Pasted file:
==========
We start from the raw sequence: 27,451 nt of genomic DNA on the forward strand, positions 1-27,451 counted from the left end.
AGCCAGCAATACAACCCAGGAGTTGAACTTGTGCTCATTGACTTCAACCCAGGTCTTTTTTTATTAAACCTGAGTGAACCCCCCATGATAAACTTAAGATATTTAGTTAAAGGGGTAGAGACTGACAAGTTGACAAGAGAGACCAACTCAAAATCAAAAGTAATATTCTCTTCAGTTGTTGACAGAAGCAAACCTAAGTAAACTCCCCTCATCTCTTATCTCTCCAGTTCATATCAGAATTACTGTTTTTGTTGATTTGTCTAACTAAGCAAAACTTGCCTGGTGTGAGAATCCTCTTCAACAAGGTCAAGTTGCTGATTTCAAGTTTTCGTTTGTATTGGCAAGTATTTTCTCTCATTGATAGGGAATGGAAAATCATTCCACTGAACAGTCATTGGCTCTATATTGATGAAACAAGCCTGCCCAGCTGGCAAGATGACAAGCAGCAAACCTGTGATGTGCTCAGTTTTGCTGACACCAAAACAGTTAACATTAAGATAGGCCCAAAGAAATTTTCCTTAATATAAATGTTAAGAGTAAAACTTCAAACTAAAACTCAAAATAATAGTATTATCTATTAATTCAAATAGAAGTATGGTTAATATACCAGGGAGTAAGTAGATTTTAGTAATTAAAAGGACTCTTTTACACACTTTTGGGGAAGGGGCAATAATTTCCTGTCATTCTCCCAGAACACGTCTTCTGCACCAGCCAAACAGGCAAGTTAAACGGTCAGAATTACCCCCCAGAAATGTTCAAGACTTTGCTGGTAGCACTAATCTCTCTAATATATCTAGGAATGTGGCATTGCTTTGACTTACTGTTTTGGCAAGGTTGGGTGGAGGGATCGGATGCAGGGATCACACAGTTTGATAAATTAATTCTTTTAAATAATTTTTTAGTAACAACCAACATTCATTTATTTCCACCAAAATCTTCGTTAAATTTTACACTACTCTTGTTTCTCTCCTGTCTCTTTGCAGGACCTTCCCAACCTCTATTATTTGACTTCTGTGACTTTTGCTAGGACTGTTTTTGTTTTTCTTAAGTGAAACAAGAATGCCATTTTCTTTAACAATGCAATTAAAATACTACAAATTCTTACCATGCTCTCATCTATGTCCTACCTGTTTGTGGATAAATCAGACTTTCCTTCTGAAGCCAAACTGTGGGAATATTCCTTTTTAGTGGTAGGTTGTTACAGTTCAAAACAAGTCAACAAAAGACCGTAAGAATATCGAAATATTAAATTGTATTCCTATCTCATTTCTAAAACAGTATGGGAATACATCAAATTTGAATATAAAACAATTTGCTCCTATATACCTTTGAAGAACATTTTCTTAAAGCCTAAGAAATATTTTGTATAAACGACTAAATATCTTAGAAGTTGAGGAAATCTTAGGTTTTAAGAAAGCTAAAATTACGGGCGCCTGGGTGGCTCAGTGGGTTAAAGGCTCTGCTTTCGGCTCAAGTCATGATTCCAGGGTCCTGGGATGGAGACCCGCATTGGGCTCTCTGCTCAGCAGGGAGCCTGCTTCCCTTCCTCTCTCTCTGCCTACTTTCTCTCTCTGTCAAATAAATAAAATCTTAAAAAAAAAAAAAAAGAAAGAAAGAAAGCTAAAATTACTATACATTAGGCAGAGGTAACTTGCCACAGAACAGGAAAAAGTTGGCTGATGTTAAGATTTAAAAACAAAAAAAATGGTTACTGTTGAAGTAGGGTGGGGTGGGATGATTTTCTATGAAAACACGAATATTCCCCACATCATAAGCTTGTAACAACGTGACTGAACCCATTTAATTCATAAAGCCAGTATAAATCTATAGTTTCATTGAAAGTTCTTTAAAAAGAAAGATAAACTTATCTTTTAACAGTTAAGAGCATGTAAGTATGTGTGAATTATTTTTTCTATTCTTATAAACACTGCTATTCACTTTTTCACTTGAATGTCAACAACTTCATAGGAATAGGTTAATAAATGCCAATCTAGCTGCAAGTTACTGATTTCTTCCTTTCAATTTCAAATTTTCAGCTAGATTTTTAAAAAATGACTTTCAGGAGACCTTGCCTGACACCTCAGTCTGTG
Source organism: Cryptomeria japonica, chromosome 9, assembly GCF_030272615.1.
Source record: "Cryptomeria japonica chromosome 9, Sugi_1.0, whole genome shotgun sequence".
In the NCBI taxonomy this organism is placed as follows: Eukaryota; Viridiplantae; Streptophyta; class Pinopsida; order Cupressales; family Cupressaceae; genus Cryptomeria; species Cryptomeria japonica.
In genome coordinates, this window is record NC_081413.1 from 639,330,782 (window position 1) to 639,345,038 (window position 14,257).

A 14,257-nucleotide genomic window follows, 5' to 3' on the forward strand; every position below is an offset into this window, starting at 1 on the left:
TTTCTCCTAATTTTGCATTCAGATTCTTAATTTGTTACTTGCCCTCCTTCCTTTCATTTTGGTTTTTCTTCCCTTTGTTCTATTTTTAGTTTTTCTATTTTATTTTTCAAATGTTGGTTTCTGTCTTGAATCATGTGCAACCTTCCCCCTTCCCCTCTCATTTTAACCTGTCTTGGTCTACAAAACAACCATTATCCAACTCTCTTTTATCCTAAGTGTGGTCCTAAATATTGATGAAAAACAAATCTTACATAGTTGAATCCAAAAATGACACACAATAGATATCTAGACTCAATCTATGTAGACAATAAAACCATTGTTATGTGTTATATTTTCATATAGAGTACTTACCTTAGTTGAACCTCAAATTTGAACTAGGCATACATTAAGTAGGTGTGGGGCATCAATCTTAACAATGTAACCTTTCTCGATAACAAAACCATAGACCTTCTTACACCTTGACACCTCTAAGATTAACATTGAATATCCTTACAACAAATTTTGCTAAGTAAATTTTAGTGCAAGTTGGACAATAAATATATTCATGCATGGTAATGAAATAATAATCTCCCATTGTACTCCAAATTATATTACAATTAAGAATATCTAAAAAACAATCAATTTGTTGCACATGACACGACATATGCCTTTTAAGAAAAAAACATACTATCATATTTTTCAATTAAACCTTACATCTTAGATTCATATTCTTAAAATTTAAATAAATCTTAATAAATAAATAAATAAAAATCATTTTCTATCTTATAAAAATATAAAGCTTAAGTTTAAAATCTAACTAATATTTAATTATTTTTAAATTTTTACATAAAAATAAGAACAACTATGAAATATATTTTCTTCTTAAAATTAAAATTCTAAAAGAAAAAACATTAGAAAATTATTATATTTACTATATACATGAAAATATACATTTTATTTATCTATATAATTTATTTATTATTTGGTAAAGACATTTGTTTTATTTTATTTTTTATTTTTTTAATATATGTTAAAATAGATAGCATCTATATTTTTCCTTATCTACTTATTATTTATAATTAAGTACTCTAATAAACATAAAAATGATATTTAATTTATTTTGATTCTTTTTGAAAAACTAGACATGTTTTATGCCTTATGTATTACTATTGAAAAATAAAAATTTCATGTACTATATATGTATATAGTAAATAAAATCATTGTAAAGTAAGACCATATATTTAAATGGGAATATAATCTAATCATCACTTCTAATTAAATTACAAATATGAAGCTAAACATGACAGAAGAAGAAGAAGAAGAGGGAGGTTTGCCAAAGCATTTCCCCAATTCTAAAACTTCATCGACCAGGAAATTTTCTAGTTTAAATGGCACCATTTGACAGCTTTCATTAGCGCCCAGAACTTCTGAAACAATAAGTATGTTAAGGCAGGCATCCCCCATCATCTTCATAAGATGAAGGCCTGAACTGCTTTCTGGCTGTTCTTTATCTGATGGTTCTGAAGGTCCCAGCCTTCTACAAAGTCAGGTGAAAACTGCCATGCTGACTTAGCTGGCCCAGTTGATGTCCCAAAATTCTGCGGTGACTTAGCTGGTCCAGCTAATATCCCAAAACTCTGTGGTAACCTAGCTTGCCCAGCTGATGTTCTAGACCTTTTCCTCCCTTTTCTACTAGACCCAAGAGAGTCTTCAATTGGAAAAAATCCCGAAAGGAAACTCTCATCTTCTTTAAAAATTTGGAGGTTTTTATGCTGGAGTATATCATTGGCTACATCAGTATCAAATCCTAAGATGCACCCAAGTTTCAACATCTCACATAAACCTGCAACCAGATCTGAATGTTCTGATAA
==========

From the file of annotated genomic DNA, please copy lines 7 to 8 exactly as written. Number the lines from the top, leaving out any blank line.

A 14,257-nucleotide genomic window follows, 5' to 3' on the forward strand; every position below is an offset into this window, starting at 1 on the left:
TTTCTCCTAATTTTGCATTCAGATTCTTAATTTGTTACTTGCCCTCCTTCCTTTCATTTTGGTTTTTCTTCCCTTTGTTCTATTTTTAGTTTTTCTATTTTATTTTTCAAATGTTGGTTTCTGTCTTGAATCATGTGCAACCTTCCCCCTTCCCCTCTCATTTTAACCTGTCTTGGTCTACAAAACAACCATTATCCAACTCTCTTTTATCCTAAGTGTGGTCCTAAATATTGATGAAAAACAAATCTTACATAGTTGAATCCAAAAATGACACACAATAGATATCTAGACTCAATCTATGTAGACAATAAAACCATTGTTATGTGTTATATTTTCATATAGAGTACTTACCTTAGTTGAACCTCAAATTTGAACTAGGCATACATTAAGTAGGTGTGGGGCATCAATCTTAACAATGTAACCTTTCTCGATAACAAAACCATAGACCTTCTTACACCTTGACACCTCTAAGATTAACATTGAATATCCTTACAACAAATTTTGCTAAGTAAATTTTAGTGCAAGTTGGACAATAAATATATTCATGCATGGTAATGAAATAATAATCTCCCATTGTACTCCAAATTATATTACAATTAAGAATATCTAAAAAACAATCAATTTGTTGCACATGACACGACATATGCCTTTTAAGAAAAAAACATACTATCATATTTTTCAATTAAACCTTACATCTTAGATTCATATTCTTAAAATTTAAATAAATCTTAATAAATAAATAAATAAAAATCATTTTCTATCTTATAAAAATATAAAGCTTAAGTTTAAAATCTAACTAATATTTAATTATTTTTAAATTTTTACATAAAAATAAGAACAACTATGAAATATATTTTCTTCTTAAAATTAAAATTCTAAAAGAAAAAACATTAGAAAATTATTATATTTACTATATACATGAAAATATACATTTTATTTATCTATATAATTTATTTATTATTTGGTAAAGACATTTGTTTTATTTTATTTTTTATTTTTTTAATATATGTTAAAATAGATAGCATCTATATTTTTCCTTATCTACTTATTATTTATAATTAAGTACTCTAATAAACATAAAAATGATATTTAATTTATTTTGATTCTTTTTGAAAAACTAGACATGTTTTATGCCTTATGTATTACTATTGAAAAATAAAAATTTCATGTACTATATATGTATATAGTAAATAAAATCATTGTAAAGTAAGACCATATATTTAAATGGGAATATAATCTAATCATCACTTCTAATTAAATTACAAATATGAAGCTAAACATGACAGAAGAAGAAGAAGAAGAGGGAGGTTTGCCAAAGCATTTCCCCAATTCTAAAACTTCATCGACCAGGAAATTTTCTAGTTTAAATGGCACCATTTGACAGCTTTCATTAGCGCCCAGAACTTCTGAAACAATAAGTATGTTAAGGCAGGCATCCCCCATCATCTTCATAAGATGAAGGCCTGAACTGCTTTCTGGCTGTTCTTTATCTGATGGTTCTGAAGGTCCCAGCCTTCTACAAAGTCAGGTGAAAACTGCCATGCTGACTTAGCTGGCCCAGTTGATGTCCCAAAATTCTGCGGTGACTTAGCTGGTCCAGCTAATATCCCAAAACTCTGTGGTAACCTAGCTTGCCCAGCTGATGTTCTAGACCTTTTCCTCCCTTTTCTACTAGACCCAAGAGAGTCTTCAATTGGAAAAAATCCCGAAAGGAAACTCTCATCTTCTTTAAAAATTTGGAGGTTTTTATGCTGGAGTATATCATTGGCTACATCAGTATCAAATCCTAAGATGCACCCAAGTTTCAACATCTCACATAAACCTGCAACCAGATCTGAATGTTCTGATAA